As to interfering with an officer, defendants argue that Simonson had probable cause to
arrest Marchand because he “interfered by failing to comply with the officer’s multiple orders”
to get off the property, “physically struggle[d] with, and evad[ed] the officer” twice, and
“interfered by failing to comply with the officer’s multiple orders” to get on the ground. [Rec.
Doc. 167-1 at 18-19]. “Interfering with an officer” is committed when an individual “obstructs,
resists or endangers . . . any peace officer . . . in the performance of such peace officer’s . . .
duties.” C.G.S. § 53a-167a. In order to commit the crime of interfering with an officer, the
officer must have been “acting ‘in the performance of his official duties.’” 10 State v. Davis, 261
Conn. 553, 566 (Conn. Sup. Ct. 2002). Defendants characterize Simonson’s actions while he was
commanding Marchand to get off the property, attempting to physically restrain him, and
ordering him to the ground as an attempted Terry stop, 11 which if true would be an activity
The issue of whether Simonson was engaged in the performance of his official duties is separate from the
§ 1983 requirement that a defendant be “acting under the color of state law.” The “relationship of [the involved]
conduct to the performance of the officer’s official duties” is only one of several factors considered in determining
whether an officer was acting under color of state law. Banisaied v. Clisham, 992 F. Supp. 128, 130 (D. Conn.
Under Terry v. Ohio, 392 U.S. 1 (1968), an officer may “briefly detain an individual for questioning if
the officer has ‘a reasonable suspicion that the individual is, has been, or is about to be engaged in criminal
activity.’” United States v. Padilla, 548 F.3d 179. 186 (2d Cir. 2008) (citing United States v. Villegas, 928 F.2d 512,
516 (2d Cir. 1991)). A Terry stop is not consummated until the targeted individual stops, where “a reasonable person
would have believed that he was not free to leave,” or is otherwise seized by the officer. United States v. Simmons,
560 F.3d 98, 105 (2d Cir. 2009) (internal quotation marks and citations omitted). Defendants argue that “at no time
did Mr. Marchand ‘stop,’” which plaintiff does not dispute. [Rec. Doc. 167-1 at 8 n.1]. The Court has analyzed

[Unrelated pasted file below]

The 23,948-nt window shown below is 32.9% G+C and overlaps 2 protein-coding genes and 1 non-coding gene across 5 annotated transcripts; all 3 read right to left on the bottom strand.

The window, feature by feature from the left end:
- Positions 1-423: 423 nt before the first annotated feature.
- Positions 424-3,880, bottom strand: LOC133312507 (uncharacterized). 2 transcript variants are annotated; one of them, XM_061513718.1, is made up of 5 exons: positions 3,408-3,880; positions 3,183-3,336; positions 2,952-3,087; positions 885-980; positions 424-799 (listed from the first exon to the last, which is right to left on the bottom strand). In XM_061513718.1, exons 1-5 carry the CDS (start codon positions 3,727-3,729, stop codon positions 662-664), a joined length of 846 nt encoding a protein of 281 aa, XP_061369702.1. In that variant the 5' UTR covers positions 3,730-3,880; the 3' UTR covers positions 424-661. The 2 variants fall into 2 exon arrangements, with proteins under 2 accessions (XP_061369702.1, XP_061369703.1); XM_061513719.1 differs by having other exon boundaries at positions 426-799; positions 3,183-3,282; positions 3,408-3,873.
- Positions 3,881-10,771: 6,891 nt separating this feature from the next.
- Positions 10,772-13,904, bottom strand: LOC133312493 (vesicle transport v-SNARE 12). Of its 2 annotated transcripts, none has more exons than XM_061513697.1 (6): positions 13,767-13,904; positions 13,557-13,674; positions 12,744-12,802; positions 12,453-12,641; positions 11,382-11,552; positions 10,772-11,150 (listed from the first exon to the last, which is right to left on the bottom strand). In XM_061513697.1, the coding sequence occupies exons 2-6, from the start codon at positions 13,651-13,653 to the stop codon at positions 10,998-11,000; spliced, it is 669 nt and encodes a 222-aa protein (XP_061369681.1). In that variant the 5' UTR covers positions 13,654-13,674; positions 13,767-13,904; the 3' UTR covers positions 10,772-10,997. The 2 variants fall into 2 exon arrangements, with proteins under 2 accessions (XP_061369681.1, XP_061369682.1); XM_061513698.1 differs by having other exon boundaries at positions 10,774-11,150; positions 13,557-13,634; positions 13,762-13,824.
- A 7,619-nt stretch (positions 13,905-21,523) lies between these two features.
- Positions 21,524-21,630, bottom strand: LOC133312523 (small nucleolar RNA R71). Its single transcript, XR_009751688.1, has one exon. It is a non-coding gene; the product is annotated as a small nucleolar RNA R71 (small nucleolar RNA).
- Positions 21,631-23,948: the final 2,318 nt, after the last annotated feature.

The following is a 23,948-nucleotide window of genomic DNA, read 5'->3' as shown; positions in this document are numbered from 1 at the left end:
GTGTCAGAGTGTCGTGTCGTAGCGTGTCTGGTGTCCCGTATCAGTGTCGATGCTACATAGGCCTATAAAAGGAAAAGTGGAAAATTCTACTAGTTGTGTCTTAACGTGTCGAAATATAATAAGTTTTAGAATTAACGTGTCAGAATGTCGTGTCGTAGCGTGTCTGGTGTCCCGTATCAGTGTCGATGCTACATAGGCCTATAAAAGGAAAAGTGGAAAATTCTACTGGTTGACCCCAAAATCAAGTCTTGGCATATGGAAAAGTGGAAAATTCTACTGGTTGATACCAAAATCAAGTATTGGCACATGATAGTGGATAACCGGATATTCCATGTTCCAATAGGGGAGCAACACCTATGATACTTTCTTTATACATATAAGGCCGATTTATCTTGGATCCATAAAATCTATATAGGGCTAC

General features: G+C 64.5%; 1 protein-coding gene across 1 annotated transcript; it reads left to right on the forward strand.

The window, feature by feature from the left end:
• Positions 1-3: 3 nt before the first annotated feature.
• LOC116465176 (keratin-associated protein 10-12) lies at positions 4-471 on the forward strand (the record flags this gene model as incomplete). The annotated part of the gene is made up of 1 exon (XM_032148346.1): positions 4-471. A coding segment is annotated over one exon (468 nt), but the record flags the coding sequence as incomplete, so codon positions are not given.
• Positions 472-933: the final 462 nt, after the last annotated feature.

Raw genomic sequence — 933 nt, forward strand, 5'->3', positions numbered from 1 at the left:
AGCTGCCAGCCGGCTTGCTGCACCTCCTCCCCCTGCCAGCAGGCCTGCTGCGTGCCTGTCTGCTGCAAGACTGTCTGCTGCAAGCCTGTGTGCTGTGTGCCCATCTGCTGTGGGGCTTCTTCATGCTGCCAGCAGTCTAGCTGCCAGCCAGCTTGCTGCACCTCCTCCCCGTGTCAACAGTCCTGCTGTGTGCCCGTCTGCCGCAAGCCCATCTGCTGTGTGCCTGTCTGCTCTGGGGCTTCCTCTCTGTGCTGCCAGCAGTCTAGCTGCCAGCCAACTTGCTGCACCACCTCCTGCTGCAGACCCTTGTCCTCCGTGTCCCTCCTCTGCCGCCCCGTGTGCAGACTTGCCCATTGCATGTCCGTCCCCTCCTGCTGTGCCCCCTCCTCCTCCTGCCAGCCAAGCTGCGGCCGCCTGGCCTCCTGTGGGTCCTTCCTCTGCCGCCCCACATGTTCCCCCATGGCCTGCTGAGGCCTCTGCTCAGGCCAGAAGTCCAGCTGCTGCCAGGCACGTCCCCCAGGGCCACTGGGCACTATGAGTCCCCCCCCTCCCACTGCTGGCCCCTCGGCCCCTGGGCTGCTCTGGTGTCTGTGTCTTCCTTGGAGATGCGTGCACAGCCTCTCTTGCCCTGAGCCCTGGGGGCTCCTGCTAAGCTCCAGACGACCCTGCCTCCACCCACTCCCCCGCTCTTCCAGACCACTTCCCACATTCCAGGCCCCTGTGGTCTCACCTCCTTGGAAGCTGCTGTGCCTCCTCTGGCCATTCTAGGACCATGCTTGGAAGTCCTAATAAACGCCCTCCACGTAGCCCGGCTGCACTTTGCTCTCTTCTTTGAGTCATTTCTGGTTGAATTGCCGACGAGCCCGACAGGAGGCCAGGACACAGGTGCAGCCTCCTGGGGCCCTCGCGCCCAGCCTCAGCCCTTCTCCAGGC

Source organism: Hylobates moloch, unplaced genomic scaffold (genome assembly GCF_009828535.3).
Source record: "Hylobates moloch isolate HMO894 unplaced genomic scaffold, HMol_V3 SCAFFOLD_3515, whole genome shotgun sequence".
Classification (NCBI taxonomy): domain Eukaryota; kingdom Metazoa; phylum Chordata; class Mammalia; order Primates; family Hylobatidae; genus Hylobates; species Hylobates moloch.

Simonson’s actions leading up to Marchand’s arrest as a possible “attempted Terry stop,” as it is unclear from the
record at what point, or even if, Marchand was ‘briefly detained’ prior to his arrest. Assuming Simonson was
undertaken in the course of Simonson’s official duties. [Rec. Doc. 167-1 at 13]; see State v. Aloi
(officer was acting in performance of official duties when conducting a Terry stop). Plaintiff
does not dispute that he ignored Simonson’s commands to get off the property and physically
struggled to get away from Simonson,12 but does dispute whether Simonson’s conduct during the
time period in question was undertaken as part of a lawful attempt at a Terry stop. [Rec. Doc.
170 at 16]. The Court must determine whether Simonson was actually engaged in the
performance of his official duties at the time Marchand refused his commands and physically
evaded him before it can resolve the issue of whether probable cause existed for Simonson to
arrest Marchand for interfering with an officer; if Simonson was not performing his official
duties, Marchand’s decision to ignore his commands and attempts at physical restraint could not
have given rise to probable cause for arrest for interfering with an officer. 13
Based on the record currently before the Court, there are material issues of fact as to
whether Simonson was attempting a Terry stop during the time period in which Marchand
ignored his commands and physically evaded him. Viewing the facts in the light most favorable
to the plaintiff, Marchand initially flagged down Simonson’s car, as opposed to Simonson
stopping Marchand; Marchand approached Simonson’s car and asked him a question, which
initially attempting a Terry stop, it is unclear at what point Simonson’s attempts to detain Marchand transformed
from an attempted Terry stop to an attempted arrest. The Court does not find it necessary to speculate as to whether
Simonson’s acts of grabbing Marchand and tasing him were Terry stops or attempted arrests. As the question the
Court faces is only whether Simonson was engaged in the performance of his official duties, it does not matter
whether Simonson’s actions are analyzed as an attempted Terry stop or a completed Terry stop.
Plaintiff does dispute that he ignored Simonson’s command to “get on the ground,” prior to being tased,
stating that he “only recalls being told not to go into his home.” [Rec. Doc. 170-1 ¶33]. This factual dispute is
immaterial as any interference with Simonson’s performance of his official duties would have created probable
cause for arrest. Marchand has agreed that he ignored Simonson’s commands to get off the property and that he
physically struggled to get away from Simonson. The only question of fact remaining is whether Simonson was